The Hidalgo County Elections Department opened polling locations on four South Texas College campuses, which boosted turnout among students. Nearly 21 percent of the 11,900 people who cast in-person ballots voted at South Texas College campuses.
Additionally, local voter turnout campaigns and political action committees have either been issue-neutral or supported the various ballot propositions.
South Texas College advocates formed the STC 2020 PAC, which promoted both the community college propositions. McAllen boosters created the Invest in McAllen PAC to support the three city propositions.
Aside from concerns about McAllen Proposition 1, which would build a road between two city parks, neither McAllen nor South Texas College encountered organized opposition.
SOUTH TEXAS COLLEGE
South Texas College asked voters for a 3.5-cent property tax increase, which would allow the community college to meet demand ever-growing demand.
A half-cent would allow the community college to borrow nearly $160 million for badly needed capital improvements, including new classrooms and buildings. The remaining 3-cent property tax increase would pay new instructors, buy new equipment and fund other operating costs associated with the new buildings and higher enrollment.
South Texas College’s property tax rate would increase from 15 cents per $100,000 of assessed valuation to 18.5 cents — a 23 percent jump.
Job training is important, Padavon said, putting aside the newspaper obituary page, but he doesn’t support higher taxes for South Texas College.
“That means something’s wrong in the high schools,” Padavon said. “If they corrected that, they wouldn’t need STC, really.”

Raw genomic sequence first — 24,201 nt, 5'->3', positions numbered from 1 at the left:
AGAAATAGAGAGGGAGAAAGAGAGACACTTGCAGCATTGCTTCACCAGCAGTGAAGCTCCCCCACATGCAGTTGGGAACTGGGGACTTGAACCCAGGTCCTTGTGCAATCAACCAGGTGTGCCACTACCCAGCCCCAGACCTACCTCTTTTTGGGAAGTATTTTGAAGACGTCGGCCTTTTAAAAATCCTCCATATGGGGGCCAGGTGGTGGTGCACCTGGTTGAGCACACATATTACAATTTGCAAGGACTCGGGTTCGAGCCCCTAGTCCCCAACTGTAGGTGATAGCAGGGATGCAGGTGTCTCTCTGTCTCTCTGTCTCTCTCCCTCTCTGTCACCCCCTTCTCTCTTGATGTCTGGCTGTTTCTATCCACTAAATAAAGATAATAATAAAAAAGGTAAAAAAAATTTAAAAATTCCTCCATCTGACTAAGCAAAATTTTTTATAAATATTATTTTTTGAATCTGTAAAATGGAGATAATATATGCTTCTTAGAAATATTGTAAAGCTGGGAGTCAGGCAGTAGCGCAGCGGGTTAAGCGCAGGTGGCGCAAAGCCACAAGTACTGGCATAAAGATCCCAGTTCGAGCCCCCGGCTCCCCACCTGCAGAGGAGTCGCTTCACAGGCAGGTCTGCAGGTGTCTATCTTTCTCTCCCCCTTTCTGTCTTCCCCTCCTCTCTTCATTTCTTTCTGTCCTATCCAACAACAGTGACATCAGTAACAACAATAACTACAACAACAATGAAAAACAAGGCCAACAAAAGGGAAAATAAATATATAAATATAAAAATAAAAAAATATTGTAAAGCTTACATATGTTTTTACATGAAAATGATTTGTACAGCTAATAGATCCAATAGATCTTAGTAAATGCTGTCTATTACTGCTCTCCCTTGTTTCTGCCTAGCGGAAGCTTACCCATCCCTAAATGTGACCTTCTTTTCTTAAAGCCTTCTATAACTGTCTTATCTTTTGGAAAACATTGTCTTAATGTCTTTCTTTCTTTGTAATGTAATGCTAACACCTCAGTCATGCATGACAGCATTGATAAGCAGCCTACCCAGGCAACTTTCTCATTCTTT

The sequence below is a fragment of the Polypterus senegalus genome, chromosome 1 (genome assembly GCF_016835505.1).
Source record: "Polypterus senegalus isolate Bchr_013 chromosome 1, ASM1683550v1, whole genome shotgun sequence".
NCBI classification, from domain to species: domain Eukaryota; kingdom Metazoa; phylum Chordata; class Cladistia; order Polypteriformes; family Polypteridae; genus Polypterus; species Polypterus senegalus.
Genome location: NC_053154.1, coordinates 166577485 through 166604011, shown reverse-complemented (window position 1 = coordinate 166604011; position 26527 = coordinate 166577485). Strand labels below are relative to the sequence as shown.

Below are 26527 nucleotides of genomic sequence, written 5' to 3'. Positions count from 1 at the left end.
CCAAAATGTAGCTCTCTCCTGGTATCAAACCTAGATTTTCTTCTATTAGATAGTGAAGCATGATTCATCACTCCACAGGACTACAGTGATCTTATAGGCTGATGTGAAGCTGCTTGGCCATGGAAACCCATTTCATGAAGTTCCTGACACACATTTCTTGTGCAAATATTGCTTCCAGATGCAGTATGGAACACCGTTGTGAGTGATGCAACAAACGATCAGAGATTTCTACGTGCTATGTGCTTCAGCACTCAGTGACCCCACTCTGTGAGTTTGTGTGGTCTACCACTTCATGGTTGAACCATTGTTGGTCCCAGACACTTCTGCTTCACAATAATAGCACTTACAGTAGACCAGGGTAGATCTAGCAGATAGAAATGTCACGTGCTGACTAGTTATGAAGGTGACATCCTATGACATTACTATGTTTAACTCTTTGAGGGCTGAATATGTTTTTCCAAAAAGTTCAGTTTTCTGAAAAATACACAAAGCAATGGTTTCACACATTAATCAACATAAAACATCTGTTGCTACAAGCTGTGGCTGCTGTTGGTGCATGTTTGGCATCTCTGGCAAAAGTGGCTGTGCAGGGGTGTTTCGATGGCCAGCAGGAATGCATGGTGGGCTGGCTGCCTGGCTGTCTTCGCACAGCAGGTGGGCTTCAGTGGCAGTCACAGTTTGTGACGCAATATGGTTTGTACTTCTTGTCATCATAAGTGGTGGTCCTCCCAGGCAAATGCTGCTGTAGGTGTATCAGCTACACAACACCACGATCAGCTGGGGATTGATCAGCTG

Not all fiscally conservative voters oppose the South Texas College propositions.
Dual enrollment programs, which allow high school students to earn college credit, make higher education affordable, said Pete Pranis, 70, a retired McAllen resident. For people who aren’t academically inclined, South Texas College provides real-world training. And the community college also offers many people another shot at education.
“And these folks are serious. They’re hard working,” Pranis said. “They might have been screw-ups in high school, but they’ve been out in the real world. They see the light.”
For students, South Texas College’s request for additional funding makes obvious sense.
Julio Rodriguez, 18, said election workers turned him away because he didn’t have photo identification. He planned to try again, hoping the community college would replace portable buildings with actual classrooms.
“They really need a building,” said Rodriguez, a dual-enrollment student. “They can’t be in portables any longer.”
Additional funding would also help expand in-demand programs.